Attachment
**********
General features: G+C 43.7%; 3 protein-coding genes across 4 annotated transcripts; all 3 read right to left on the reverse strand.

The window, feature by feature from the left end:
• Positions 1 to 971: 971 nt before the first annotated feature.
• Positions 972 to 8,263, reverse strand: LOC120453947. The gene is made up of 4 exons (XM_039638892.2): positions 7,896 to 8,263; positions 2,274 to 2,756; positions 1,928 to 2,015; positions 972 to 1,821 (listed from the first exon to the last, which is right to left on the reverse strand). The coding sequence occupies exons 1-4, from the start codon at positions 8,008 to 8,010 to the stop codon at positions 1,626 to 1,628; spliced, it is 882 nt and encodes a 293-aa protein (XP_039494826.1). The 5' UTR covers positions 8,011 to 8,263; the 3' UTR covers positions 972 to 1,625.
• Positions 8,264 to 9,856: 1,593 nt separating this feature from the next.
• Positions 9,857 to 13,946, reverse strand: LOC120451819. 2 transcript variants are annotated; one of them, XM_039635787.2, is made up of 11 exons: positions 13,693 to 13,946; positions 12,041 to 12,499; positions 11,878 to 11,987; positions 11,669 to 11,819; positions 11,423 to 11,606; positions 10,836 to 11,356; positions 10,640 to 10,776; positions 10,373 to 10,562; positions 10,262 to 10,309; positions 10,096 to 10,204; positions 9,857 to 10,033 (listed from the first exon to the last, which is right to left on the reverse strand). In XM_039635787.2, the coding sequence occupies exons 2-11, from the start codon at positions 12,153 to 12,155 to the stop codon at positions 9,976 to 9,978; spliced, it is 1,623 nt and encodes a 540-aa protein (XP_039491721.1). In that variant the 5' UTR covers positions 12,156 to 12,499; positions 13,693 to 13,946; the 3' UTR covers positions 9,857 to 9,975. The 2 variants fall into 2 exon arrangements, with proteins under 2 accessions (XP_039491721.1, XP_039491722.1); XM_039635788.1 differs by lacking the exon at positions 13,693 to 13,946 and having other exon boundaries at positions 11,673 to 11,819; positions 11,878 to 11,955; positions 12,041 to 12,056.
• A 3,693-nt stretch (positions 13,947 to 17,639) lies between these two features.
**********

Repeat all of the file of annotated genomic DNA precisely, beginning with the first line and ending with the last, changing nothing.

General features: G+C 43.7%; 3 protein-coding genes across 4 annotated transcripts; all 3 read right to left on the reverse strand.

The window, feature by feature from the left end:
• Positions 1 to 971: 971 nt before the first annotated feature.
• Positions 972 to 8,263, reverse strand: LOC120453947. The gene is made up of 4 exons (XM_039638892.2): positions 7,896 to 8,263; positions 2,274 to 2,756; positions 1,928 to 2,015; positions 972 to 1,821 (listed from the first exon to the last, which is right to left on the reverse strand). The coding sequence occupies exons 1-4, from the start codon at positions 8,008 to 8,010 to the stop codon at positions 1,626 to 1,628; spliced, it is 882 nt and encodes a 293-aa protein (XP_039494826.1). The 5' UTR covers positions 8,011 to 8,263; the 3' UTR covers positions 972 to 1,625.
• Positions 8,264 to 9,856: 1,593 nt separating this feature from the next.
• Positions 9,857 to 13,946, reverse strand: LOC120451819. 2 transcript variants are annotated; one of them, XM_039635787.2, is made up of 11 exons: positions 13,693 to 13,946; positions 12,041 to 12,499; positions 11,878 to 11,987; positions 11,669 to 11,819; positions 11,423 to 11,606; positions 10,836 to 11,356; positions 10,640 to 10,776; positions 10,373 to 10,562; positions 10,262 to 10,309; positions 10,096 to 10,204; positions 9,857 to 10,033 (listed from the first exon to the last, which is right to left on the reverse strand). In XM_039635787.2, the coding sequence occupies exons 2-11, from the start codon at positions 12,153 to 12,155 to the stop codon at positions 9,976 to 9,978; spliced, it is 1,623 nt and encodes a 540-aa protein (XP_039491721.1). In that variant the 5' UTR covers positions 12,156 to 12,499; positions 13,693 to 13,946; the 3' UTR covers positions 9,857 to 9,975. The 2 variants fall into 2 exon arrangements, with proteins under 2 accessions (XP_039491721.1, XP_039491722.1); XM_039635788.1 differs by lacking the exon at positions 13,693 to 13,946 and having other exon boundaries at positions 11,673 to 11,819; positions 11,878 to 11,955; positions 12,041 to 12,056.
• A 3,693-nt stretch (positions 13,947 to 17,639) lies between these two features.